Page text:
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Russian Stress and Vowel reduction

It is impossible for me to read a russian word in cyrillic without mistake. For example "пока" of course you will read it as "Poka" at first right? , without the aid of the latin script you will not know where will the stress be. As a response you don't know whether to type "пака" , "пока" or "поко". Why Russian? why? Please help. Thanks in advance.

November 4, 2015



It will get easier as you get used to Russian vocabulary, believe me. And of course, once you use a word over and over again, you will memorize where the stress is, and thus how it's written and how it's pronounced.

I was in such a desperate mood on the first two or three days of a Russian language class I attended. However, in such a short time as 2-3 weeks, I had already memorized lots of words and even started guessing where the stress would be (although my guesses were not correct all the time :D)


You have to memorize both the spelling and the pronunciation of every word you learn.


Every writing system has been primarily designed with native speakers in mind.

Russian words tend to have a number of forms, and the words themselves tend to be made of typical parts. The stress may change the pronunciation, so it makes for a clearer experience to spell parts of the words more or less consistently. Then we "pretend" we do not notice slight variations when a syllable is in a weak position or when some consonants meet.

It also reflects the vowels' historical pronunciation as well as their pronunciation in some regions.


Please, don't tell me about Russian spelling, ghoti-fish. :)


Those letters don't make those sounds in those positions. Ghoti sounds like goatee.

In fact, the ti part isn't even a very good illustration of inconsistent spelling on its own. It's only pronounced as sh in words like "illustration," where it sounds like that because of a regular sound change called yod coalescence, where a y-sound merges with the preceding consonant to make a new consonant. The same effect produces the ch sound in picture, as well as the slurring of "got you" into "gotcha."

On a side note, I believe gh is only inconsistent from the expected sound (a hard g as in gun) in the string -ough, which should be treated as a single unit.


My point is if you know an alphabet, you can read aloud a Russian text and be understood in general. Although, the wrong stresses may make your words ambiguous. In English, knowing alphabet is not so helpful: live (verb) or live (noun), woman or women, children, or chemistry, etc.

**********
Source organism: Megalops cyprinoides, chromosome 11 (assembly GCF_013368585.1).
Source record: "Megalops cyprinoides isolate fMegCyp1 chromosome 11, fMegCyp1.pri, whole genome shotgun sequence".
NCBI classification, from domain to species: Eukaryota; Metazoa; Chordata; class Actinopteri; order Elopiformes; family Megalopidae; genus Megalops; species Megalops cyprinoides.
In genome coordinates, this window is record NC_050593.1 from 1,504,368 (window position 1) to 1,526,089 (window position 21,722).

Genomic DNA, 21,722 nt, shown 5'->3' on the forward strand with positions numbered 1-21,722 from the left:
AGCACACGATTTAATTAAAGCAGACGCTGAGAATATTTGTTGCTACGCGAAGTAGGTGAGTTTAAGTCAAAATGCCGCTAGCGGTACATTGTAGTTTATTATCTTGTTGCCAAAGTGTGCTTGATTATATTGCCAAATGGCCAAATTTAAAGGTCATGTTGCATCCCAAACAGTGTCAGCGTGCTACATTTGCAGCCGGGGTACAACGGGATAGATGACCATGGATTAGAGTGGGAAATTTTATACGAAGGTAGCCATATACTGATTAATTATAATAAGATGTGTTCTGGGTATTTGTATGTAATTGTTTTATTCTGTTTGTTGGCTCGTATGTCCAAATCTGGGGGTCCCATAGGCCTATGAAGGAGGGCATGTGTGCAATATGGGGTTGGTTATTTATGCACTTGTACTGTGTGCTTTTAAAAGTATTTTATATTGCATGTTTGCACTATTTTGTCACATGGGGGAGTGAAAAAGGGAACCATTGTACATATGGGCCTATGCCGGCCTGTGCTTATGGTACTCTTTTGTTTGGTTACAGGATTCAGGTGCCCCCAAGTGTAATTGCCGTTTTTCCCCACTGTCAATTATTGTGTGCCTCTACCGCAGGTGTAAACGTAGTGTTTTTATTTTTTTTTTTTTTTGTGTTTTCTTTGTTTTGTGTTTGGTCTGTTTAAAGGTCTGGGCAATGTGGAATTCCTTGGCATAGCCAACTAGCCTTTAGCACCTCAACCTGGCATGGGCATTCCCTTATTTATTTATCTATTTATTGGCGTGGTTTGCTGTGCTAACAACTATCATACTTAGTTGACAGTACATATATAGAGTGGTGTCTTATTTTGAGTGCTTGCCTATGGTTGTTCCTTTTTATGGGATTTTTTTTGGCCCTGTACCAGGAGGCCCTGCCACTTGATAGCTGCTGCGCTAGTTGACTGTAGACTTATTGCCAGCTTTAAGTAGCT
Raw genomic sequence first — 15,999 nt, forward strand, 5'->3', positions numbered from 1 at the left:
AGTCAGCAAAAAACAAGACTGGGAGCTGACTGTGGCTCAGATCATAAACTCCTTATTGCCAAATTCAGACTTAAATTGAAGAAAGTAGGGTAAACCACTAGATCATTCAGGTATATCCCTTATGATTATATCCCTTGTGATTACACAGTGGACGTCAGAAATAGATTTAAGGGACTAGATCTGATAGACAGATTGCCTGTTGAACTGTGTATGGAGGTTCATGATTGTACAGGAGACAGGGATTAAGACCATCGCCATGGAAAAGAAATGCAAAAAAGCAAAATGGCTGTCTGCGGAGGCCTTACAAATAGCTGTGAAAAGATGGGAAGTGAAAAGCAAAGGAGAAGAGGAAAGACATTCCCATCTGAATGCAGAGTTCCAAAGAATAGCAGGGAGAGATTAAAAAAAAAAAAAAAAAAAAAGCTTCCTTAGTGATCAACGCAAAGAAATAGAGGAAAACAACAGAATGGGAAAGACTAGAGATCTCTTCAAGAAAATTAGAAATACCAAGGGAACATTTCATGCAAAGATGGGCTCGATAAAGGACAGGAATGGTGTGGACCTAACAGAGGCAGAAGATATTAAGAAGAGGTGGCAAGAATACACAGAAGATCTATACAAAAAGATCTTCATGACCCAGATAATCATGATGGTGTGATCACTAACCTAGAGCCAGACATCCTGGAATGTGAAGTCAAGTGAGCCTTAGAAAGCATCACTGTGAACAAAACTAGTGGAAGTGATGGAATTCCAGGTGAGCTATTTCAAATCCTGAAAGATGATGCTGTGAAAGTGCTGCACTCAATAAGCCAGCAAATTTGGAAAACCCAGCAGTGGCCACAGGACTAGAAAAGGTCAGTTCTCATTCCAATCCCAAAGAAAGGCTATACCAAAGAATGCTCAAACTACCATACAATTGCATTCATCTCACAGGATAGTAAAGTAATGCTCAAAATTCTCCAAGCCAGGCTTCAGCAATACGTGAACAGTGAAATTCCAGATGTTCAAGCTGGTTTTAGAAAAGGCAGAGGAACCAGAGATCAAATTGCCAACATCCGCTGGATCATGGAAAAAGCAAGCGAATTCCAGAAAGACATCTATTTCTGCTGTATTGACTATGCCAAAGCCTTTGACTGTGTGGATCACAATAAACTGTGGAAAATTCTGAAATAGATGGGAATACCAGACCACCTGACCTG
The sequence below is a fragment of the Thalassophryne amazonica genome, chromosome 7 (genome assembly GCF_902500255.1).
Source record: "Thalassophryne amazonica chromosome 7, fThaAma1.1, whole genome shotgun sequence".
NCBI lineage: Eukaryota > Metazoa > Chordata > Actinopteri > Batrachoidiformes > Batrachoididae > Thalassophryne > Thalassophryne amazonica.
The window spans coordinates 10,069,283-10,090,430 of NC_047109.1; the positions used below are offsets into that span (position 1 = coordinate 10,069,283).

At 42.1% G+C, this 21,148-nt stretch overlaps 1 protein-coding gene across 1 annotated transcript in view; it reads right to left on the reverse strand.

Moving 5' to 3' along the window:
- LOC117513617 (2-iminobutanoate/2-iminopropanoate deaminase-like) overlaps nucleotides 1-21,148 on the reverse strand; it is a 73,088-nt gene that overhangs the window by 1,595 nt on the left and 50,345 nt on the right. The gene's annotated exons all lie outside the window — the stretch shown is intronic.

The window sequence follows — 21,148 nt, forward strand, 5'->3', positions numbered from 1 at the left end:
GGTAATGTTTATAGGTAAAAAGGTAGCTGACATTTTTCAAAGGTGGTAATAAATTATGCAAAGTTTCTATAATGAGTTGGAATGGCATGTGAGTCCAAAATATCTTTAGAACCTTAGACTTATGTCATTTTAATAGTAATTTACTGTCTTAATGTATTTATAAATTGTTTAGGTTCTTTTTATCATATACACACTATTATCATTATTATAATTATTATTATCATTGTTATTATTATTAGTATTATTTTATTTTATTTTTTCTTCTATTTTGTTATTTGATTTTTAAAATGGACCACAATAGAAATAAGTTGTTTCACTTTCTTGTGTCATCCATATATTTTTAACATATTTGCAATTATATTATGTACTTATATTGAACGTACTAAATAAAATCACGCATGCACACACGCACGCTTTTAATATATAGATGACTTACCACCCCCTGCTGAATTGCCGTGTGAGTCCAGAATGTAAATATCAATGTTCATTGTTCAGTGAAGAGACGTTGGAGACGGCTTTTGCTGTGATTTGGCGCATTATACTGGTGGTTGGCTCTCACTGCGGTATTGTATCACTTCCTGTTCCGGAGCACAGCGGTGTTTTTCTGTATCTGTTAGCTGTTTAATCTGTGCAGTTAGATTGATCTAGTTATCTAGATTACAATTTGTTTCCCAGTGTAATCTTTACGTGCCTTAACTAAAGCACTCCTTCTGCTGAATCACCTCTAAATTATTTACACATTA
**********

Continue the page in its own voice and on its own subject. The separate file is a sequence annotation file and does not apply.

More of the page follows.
It is extremely difficult for the beginners from Russia to read a text in English. You have to look for each and every word in the dictionary for transcription. Humanity should adopt IPA as their universal alphabet.


That would do less than you might hope. Even in IPA words are often written close to phonemically, so you won't see palatalization or labialization marked down in English even though those traits are phonemic in other languages, because they aren't phonemic in English (but they do exist).

Besides, phonemic transcription of English is impossible due to the immense variety between dialects. The current system, while quite difficult to learn, is very effective, because it is the same between dialects due to prioritizing morphology and etymology over phonology. A phonetic system wouldn't show that boxes and huts end in the same morpheme, for example, and I don't even want to think about how you would propose transcribing words like pin and pen, cot and caught, or ferry and fairy when these are sometimes homophones and sometimes not, depending only on who's saying them.

By the way, live is an adjective; the noun is life.


You just need to get used to it. Russian is really not that hard at all to read. Unlike english; Autumn, through, tough, height, fruit, queue, draught, chaos, albeit, lettuce, womb, Greenwich, niche, etc, how the hell do you pronounce those if your not a native speaker? reading them for the first time is impossible. English has far more complicated words to learn how to read and spell.


There is even a poem on this: The Chaos by Gerard Nolst Trenité (http://ncf.idallen.com/english.html)


Well, I don't know if you're going to read this but I'm going to tell you anyway :D The reason you think it's impossible to read a word in russian it's because you haven't learned about Vowel Reduction, which is important when you're learning Russian, so Vowel Reduction is like some rules that tell you how to pronounce the vowels, exemple: when stressed, A sounds like A in Father but when it's unstressed it sounds like an unclear schawa sound like the word About in English. There's more, but I have been struggling trying to learn all the rules so I think I'm going to learn what I need to know because I have spent A LOT of time into it, so I hope it helps. :D

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